On my way back from Grand Canyon I stopped for a little mile hike to a beautiful viewpoint in Zion National Park (lucky for me it was still national park week and I got into Zion for free, too).
Just outside the park my friend and I ate dinner in a cute little cafe--most delicious salad and panini I've ever had in my life. The cafe was cute and artsy and close to what I dream of having someday. A cute little raw/vegan shop where I can hang up local artist pieces and have a little bookshelf with my very own books for sale (and probably some of my other writerly friends' books too).
Every time I venture into the woods or the rocks or the sands or anything outside of a city, my dreams take over. They swell in my heart and my head until I'm just bursting with excitement and anticipation for making them come true.
Then sometimes I get discouraged because plans don't always pan out. In Zion National Park there is a campground clear out in the middle of nowhere that has no fees. It is a developed site with pit toilets, trashcans and everything. My plan was to stay at this campground for the night, but by the time I found my way through the dark to the camp I discovered also a "campground closed" sign hanging across the road into the camping areas. My friend and I spent the night in the car, which wasn't as bad as I'd thought it would be, but still not at all what I had in mind.
Last summer I made goals to finish my novel by June (just before the WIFYR conference, so I'd have something to pitch/send to agents and editors I met there).
I didn't finish.
This year I've made pretty much the same goal: to finish my novel by June 13th (my birthday).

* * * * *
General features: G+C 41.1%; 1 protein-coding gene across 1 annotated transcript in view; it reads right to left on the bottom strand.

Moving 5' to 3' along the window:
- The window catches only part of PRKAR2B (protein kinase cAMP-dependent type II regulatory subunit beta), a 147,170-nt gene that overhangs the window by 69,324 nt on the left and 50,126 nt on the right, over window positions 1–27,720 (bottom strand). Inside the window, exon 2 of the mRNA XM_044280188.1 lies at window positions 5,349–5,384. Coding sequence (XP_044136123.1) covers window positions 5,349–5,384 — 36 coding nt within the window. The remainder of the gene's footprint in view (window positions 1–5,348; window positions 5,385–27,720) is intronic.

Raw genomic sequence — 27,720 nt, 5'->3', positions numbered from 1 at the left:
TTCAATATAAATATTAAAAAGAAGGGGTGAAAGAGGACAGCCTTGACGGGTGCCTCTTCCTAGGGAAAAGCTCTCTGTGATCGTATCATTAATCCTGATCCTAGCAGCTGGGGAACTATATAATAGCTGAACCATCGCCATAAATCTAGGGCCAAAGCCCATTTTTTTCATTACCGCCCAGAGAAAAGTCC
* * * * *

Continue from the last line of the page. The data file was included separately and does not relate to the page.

Since it is not yet June 13th it may happen, but I worry that my plans won't go as I hope. What if I end up sleeping in my car again...metaphorically speaking, of course. ???
The morning after sleeping in the car my friend and I embarked on a 16 mile round-trip hike to see Kolob Arch (also in Zion National Park--and one of the largest free-standing arches!). The hike was beautiful and followed a gorgeous little stream through red rock canyons and dapples of ponderosa pines. After hiking to the bottom of the Grand Canyon and back, the hike was nothing. It was very much a walk through the park. Once we finished this hike, my friend and I calculated that we'd hiked a total of 48.7 miles during our weeklong trip. A healthy portion of those miles were on the steep switchbacks going into and out of the Grand Canyon (with somewhere around 4,000 feet elevation change).
Needless to say, I can do ANYTHING.
After hiking the Grand Canyon my legs were aching and stiff, but I did it. I carried a 25 lb overnight pack into and out of the grandest canyon in the world.
I can finish my novel.
I can do anything.